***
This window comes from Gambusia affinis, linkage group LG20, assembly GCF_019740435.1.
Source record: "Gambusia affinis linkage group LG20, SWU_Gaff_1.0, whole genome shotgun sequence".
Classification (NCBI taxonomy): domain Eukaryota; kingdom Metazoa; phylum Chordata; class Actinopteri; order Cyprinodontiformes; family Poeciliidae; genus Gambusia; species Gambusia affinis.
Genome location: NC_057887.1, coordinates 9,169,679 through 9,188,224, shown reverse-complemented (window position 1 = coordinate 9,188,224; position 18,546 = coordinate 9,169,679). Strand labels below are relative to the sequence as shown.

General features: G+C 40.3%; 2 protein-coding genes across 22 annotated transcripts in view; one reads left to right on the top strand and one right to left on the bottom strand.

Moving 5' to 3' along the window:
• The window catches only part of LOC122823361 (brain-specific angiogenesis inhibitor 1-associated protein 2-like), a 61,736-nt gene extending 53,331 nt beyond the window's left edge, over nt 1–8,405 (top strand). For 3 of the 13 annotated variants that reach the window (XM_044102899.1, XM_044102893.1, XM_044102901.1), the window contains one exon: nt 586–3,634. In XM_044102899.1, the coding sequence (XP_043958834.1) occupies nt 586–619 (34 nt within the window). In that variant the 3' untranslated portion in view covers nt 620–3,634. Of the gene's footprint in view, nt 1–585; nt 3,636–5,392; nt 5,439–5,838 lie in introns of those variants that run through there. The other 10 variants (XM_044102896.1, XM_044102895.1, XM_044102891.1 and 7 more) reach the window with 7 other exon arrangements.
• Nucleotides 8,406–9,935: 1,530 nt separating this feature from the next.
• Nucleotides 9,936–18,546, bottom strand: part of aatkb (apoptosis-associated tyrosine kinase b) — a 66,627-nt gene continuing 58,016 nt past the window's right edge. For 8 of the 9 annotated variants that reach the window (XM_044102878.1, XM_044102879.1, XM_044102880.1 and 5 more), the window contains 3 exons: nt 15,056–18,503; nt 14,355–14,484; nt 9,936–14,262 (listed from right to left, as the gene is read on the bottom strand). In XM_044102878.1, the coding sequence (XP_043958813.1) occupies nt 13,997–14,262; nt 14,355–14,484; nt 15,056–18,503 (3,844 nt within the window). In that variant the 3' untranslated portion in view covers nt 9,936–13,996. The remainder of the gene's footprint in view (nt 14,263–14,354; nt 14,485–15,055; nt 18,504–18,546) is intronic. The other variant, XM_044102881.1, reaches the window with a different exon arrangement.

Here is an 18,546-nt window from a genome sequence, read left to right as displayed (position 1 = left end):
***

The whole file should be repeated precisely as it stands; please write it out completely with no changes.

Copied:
This window comes from Gambusia affinis, linkage group LG20, assembly GCF_019740435.1.
Source record: "Gambusia affinis linkage group LG20, SWU_Gaff_1.0, whole genome shotgun sequence".
Classification (NCBI taxonomy): domain Eukaryota; kingdom Metazoa; phylum Chordata; class Actinopteri; order Cyprinodontiformes; family Poeciliidae; genus Gambusia; species Gambusia affinis.
Genome location: NC_057887.1, coordinates 9,169,679 through 9,188,224, shown reverse-complemented (window position 1 = coordinate 9,188,224; position 18,546 = coordinate 9,169,679). Strand labels below are relative to the sequence as shown.

General features: G+C 40.3%; 2 protein-coding genes across 22 annotated transcripts in view; one reads left to right on the top strand and one right to left on the bottom strand.

Moving 5' to 3' along the window:
• The window catches only part of LOC122823361 (brain-specific angiogenesis inhibitor 1-associated protein 2-like), a 61,736-nt gene extending 53,331 nt beyond the window's left edge, over nt 1–8,405 (top strand). For 3 of the 13 annotated variants that reach the window (XM_044102899.1, XM_044102893.1, XM_044102901.1), the window contains one exon: nt 586–3,634. In XM_044102899.1, the coding sequence (XP_043958834.1) occupies nt 586–619 (34 nt within the window). In that variant the 3' untranslated portion in view covers nt 620–3,634. Of the gene's footprint in view, nt 1–585; nt 3,636–5,392; nt 5,439–5,838 lie in introns of those variants that run through there. The other 10 variants (XM_044102896.1, XM_044102895.1, XM_044102891.1 and 7 more) reach the window with 7 other exon arrangements.
• Nucleotides 8,406–9,935: 1,530 nt separating this feature from the next.
• Nucleotides 9,936–18,546, bottom strand: part of aatkb (apoptosis-associated tyrosine kinase b) — a 66,627-nt gene continuing 58,016 nt past the window's right edge. For 8 of the 9 annotated variants that reach the window (XM_044102878.1, XM_044102879.1, XM_044102880.1 and 5 more), the window contains 3 exons: nt 15,056–18,503; nt 14,355–14,484; nt 9,936–14,262 (listed from right to left, as the gene is read on the bottom strand). In XM_044102878.1, the coding sequence (XP_043958813.1) occupies nt 13,997–14,262; nt 14,355–14,484; nt 15,056–18,503 (3,844 nt within the window). In that variant the 3' untranslated portion in view covers nt 9,936–13,996. The remainder of the gene's footprint in view (nt 14,263–14,354; nt 14,485–15,055; nt 18,504–18,546) is intronic. The other variant, XM_044102881.1, reaches the window with a different exon arrangement.

Here is an 18,546-nt window from a genome sequence, read left to right as displayed (position 1 = left end):